MEPs support again the rules on defamation in Rome II

By EDRi · February 14, 2007

(Dieser Artikel ist auch in deutscher Sprache verfügbar)

The European Parliament has voted in its second reading on the Rome II
Regulation to reintroduce the rules regarding the defamation by media or
publications via the Internet and other electronic networks. The Rome II
regulation is establishing the rules on the applicable law to
non-contractual obligations.
The member states and media organizations wanted a simple formula to be
introduced and not to apply the general principle – the applicable law to be
that of the country in which the defamed person lives. That would
practically mean that every media company would have to know the privacy and
defamation laws of every European country.

At the first reading in July 2005, MEPs had approved a compromise amendment
that regulated the violation of privacy by a printed or audiovisual media. The Council decided to delete this provision from its Common Position. In the vote in plenary, MEPs decided to reintroduce the same rules, as adopted at the first reading.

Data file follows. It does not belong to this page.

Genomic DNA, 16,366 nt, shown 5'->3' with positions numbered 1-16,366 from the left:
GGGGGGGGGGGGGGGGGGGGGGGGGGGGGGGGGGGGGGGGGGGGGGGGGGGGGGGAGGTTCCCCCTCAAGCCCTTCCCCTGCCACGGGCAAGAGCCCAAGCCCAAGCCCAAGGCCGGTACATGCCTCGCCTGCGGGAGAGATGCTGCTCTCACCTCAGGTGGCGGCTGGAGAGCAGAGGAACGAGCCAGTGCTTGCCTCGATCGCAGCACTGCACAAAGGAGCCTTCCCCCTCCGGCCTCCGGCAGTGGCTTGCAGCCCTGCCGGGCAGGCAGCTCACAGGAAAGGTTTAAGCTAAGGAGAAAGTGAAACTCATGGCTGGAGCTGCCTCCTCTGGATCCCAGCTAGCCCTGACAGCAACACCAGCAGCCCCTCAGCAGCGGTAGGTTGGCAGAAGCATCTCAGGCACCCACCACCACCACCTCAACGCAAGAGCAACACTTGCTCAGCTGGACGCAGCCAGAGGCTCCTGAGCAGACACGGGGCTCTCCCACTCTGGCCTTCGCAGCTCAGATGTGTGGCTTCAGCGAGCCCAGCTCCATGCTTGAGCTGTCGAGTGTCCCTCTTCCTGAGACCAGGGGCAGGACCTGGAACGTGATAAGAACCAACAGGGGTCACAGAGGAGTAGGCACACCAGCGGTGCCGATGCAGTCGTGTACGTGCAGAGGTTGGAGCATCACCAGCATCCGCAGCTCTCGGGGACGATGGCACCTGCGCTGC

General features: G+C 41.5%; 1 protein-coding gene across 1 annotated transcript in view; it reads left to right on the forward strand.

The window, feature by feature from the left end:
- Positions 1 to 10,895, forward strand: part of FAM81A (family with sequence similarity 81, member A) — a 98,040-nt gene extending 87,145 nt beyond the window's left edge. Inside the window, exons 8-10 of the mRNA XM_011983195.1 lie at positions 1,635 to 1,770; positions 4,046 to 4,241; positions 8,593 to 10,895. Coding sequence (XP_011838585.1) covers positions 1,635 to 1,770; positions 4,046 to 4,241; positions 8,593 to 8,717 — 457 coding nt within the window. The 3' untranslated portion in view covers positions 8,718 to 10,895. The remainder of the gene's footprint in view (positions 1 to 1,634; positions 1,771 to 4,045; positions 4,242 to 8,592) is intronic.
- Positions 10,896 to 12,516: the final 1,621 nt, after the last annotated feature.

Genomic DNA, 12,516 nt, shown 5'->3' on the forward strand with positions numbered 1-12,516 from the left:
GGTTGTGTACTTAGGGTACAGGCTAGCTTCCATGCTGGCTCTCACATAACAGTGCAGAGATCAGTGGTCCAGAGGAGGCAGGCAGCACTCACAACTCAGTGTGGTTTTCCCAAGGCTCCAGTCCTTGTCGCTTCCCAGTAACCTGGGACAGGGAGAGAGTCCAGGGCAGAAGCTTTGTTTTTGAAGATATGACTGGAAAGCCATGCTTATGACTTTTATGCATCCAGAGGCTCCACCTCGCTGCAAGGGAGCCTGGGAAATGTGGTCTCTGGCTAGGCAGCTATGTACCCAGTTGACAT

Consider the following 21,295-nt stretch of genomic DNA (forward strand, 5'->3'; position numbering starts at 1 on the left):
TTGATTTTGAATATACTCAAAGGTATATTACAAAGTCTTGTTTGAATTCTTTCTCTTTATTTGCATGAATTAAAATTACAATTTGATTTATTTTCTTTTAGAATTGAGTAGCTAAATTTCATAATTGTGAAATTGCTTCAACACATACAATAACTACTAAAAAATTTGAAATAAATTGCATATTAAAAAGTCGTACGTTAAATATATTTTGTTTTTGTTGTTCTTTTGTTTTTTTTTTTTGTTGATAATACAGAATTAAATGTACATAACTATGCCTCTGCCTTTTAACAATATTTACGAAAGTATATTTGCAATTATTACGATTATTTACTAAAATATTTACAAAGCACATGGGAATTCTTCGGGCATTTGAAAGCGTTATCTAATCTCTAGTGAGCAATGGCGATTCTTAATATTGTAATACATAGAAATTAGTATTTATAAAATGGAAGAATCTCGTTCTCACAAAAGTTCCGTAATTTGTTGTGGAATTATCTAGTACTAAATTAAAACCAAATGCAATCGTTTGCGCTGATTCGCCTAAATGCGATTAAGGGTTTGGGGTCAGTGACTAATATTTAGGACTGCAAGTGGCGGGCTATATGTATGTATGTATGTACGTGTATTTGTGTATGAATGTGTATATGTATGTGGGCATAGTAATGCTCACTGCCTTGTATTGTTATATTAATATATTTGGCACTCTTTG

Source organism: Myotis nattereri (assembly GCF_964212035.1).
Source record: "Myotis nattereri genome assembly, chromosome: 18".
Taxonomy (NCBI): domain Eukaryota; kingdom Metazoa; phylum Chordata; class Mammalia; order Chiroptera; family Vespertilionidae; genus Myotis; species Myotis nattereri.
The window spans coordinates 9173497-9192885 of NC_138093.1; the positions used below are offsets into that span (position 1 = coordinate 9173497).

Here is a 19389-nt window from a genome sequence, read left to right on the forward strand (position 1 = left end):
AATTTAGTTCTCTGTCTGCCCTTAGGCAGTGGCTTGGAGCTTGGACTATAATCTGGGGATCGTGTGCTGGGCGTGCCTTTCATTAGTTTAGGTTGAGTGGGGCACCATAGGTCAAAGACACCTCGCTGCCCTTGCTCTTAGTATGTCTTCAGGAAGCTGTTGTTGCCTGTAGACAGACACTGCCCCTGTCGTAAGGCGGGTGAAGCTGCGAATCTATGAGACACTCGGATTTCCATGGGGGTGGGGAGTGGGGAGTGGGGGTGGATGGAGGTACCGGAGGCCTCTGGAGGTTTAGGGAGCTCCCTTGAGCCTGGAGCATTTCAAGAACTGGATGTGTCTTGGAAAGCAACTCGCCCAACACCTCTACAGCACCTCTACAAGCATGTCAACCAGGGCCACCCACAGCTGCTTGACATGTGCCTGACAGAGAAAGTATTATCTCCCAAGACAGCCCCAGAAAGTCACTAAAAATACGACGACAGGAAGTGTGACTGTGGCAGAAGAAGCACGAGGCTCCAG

The Parliament’s amendment suggests that in the case of print or broadcast
media the law which should apply in disputes is the law of the country to
which the publication or broadcast is most directed. That must be determined
in particular by the language of the publication or broadcast or by sales or
audience size in a given country as a proportion of total sales or audience
size or by a combination of those factors. If that is not an easy fact to
determine, the relevant law will be the one of the country where editorial
control is exercised. This provision will apply also to publications via the
Internet and other electronic networks. Regarding the right to reply, the
applicable law should be the law of the country in which the publisher or
broadcaster has its habitual residence.

Strong disagreemnts between the Council and the Parliament still exist
especially on the defamantion rules. According to Commission Vice-President
Franco Frattini, who spoke before the vote, on the approved rules on
defamation, “there is no way they will get through” in the Council.

MEP Diana Wallis stated her satisfaction on the result of the vote, but also
warned: “We may not have reached the end of the story of Rome II; by again
passing these amendments there will almost certainly have to be a
conciliation process to iron out the final difficulties between the European
law-making institutions.”

The text adopted by the Parliament should go now through the conciliation
procedure, where Member States and MEPs, equally represented, will have to
debate further to find a compromise and approve the Regulation.

Rome II: MEPs reintroduce rules on defamation (18.01.2006)

European Parliament stands firm on cross-border defamation law(2.02.2007)

EDRI-gram: Rome II: Applicable law and freedom of expression (29.06.2005)

EP Legislative Observatory Rome II file